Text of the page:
• Based on the true story of two ice ships that disappeared in the Arctic circle during the 1845 Sir John Franklin Expedition, THE TERROR is a meticulously researched and fascinating account of 19th century seafaring life with all the suspense and terror of any of the literary thrillers that have dominated the bestseller lists recently.
  • Dan Simmons’s work has been lauded by critics and writers and has earned him a devoted fan base no matter what genre he tackles. With THE TERROR, Simmons is poised to break out even wider.

Praise for Dan Simmons:

“I am in awe of Dan Simmons.” –Stephen King
“Dan Simmons is brilliant.” –Dean Koontz
“Dan Simmons is one of those writers who does everything well.” –Orlando Sentinel

Dan Simmons is a recipient of a Hugo Award and the author of critically acclaimed suspense novels and science fiction novels. He makes his home in Colorado.
First serial, audio: Little, Brown and Company



Below we have a final cover proof for the Little, Brown US cover for The Terror and an earlier proof (which will be modified) for the Transworld – UK Bantam version of The Terror.


Dan asks – “Which one of these do you readers prefer? The UK or the US version? Feel free to give me your opinions on the Dan Simmons Forum.”

Some of Dan’s early suggestions to his publisher for cover art for The Terror included such classics as this 19th Century painting of the HMS Erebus and Terror.

Or this 1860’s drawing of three of the Franklin Expedition’s crew members graves on remote Beechey Island, based on a sketch by Dr. Kane who led an expedition searching for Franklin –

Or these wonderful sea- and icescapes by the great JMW Turner –



Or, perhaps his favorite, this mural at a Polish university by a 19th Century artist obsessed with the Franklin Expedition’s last days –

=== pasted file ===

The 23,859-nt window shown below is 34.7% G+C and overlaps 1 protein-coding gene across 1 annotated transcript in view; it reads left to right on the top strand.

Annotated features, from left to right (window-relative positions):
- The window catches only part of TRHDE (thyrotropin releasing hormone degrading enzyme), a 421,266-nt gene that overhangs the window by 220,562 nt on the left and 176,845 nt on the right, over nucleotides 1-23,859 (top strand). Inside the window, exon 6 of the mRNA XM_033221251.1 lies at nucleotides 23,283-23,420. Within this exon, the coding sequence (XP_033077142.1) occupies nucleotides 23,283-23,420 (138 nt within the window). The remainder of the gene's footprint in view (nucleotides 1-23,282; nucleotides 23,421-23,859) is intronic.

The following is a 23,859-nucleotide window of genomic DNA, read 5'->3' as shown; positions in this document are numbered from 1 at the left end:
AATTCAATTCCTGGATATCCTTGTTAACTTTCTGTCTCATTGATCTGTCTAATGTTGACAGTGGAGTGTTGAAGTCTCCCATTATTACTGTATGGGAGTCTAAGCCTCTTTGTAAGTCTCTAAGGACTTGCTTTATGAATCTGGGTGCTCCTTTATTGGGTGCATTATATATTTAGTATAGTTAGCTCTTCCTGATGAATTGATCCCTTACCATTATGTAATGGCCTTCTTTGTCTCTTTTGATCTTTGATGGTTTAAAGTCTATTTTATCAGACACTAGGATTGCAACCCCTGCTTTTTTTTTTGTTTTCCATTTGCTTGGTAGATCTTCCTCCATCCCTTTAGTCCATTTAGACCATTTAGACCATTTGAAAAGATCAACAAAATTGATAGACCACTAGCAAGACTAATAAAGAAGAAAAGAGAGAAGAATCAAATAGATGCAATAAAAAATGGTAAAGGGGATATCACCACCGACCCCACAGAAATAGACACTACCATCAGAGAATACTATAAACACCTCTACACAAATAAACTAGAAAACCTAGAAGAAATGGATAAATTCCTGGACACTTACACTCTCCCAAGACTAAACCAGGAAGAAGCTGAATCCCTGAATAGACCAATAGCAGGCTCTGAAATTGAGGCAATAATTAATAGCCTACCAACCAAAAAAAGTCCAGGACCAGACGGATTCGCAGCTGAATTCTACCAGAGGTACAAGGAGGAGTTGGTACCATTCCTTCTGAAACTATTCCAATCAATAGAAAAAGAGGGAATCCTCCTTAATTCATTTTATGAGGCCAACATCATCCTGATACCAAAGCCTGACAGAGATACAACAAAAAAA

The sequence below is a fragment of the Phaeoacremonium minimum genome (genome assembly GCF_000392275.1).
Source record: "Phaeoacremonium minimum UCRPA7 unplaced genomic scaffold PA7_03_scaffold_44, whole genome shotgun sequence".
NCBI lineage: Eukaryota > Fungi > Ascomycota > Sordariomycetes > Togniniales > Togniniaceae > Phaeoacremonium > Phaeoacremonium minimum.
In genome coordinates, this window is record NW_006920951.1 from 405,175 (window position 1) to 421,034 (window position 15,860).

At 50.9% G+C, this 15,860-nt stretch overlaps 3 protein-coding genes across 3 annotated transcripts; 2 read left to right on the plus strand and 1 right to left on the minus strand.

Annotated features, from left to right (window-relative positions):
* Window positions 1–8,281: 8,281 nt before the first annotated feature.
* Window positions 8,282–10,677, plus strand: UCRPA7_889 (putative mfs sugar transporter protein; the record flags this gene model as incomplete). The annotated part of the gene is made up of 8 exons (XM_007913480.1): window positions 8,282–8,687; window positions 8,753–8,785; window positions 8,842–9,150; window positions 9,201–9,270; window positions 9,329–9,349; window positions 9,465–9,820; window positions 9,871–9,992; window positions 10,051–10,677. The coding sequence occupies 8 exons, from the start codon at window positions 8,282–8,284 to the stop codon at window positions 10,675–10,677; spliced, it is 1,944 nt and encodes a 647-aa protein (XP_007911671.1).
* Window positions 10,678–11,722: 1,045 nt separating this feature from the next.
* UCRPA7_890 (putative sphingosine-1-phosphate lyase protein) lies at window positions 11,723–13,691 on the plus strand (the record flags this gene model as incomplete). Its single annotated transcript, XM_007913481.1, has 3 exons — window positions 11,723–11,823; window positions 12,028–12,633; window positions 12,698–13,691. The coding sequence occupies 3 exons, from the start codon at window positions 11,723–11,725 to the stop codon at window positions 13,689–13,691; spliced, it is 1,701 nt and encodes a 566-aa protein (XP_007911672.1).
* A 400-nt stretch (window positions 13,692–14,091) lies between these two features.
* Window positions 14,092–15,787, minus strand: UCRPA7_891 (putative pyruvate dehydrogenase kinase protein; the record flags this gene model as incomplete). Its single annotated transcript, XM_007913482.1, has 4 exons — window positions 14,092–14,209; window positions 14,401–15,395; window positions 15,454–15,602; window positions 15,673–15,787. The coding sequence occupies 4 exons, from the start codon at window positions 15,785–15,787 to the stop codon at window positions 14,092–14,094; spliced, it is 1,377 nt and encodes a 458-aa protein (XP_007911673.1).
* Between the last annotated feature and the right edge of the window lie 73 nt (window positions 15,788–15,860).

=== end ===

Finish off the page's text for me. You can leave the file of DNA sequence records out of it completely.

Early Blog Review of THE TERROR

Even though Advance Readers’ Copies of The Terror are just in the process of going out to reviewers, reps and book customers have received their ARCs and here is one early opinon posted on the SIBA web site, from a bookstore reviewer with a blog in Charlotte, who also sent a review to Booksense.


Book #27: Dan Simmons’ The Terror

Posted in Uncategorized at 4:11 pm by Frazer

So last night, I was in the kitchen about 7.30, working on dinner (chicken piccata–a good quick meal for a Wednesday night), when Sally came in the kitchen, and said, “Where’s my dinner? I’m hungry!” (When it comes to food, Sally–and, indeed, the entire Brewster clan–is very direct.)

“I’m working on it, honey, almost finished. We’ll have dinner in fifteen minutes.”

Then she noticed that I was leaning over something on the counter next to the cutting board where I was mincing shallots. “Hey,” she said. “You’re reading while you’re cooking! You never do that!”

“I know,” I admitted, “but I’ve only got 100 more pages, and I’ve got to finish it tonight!”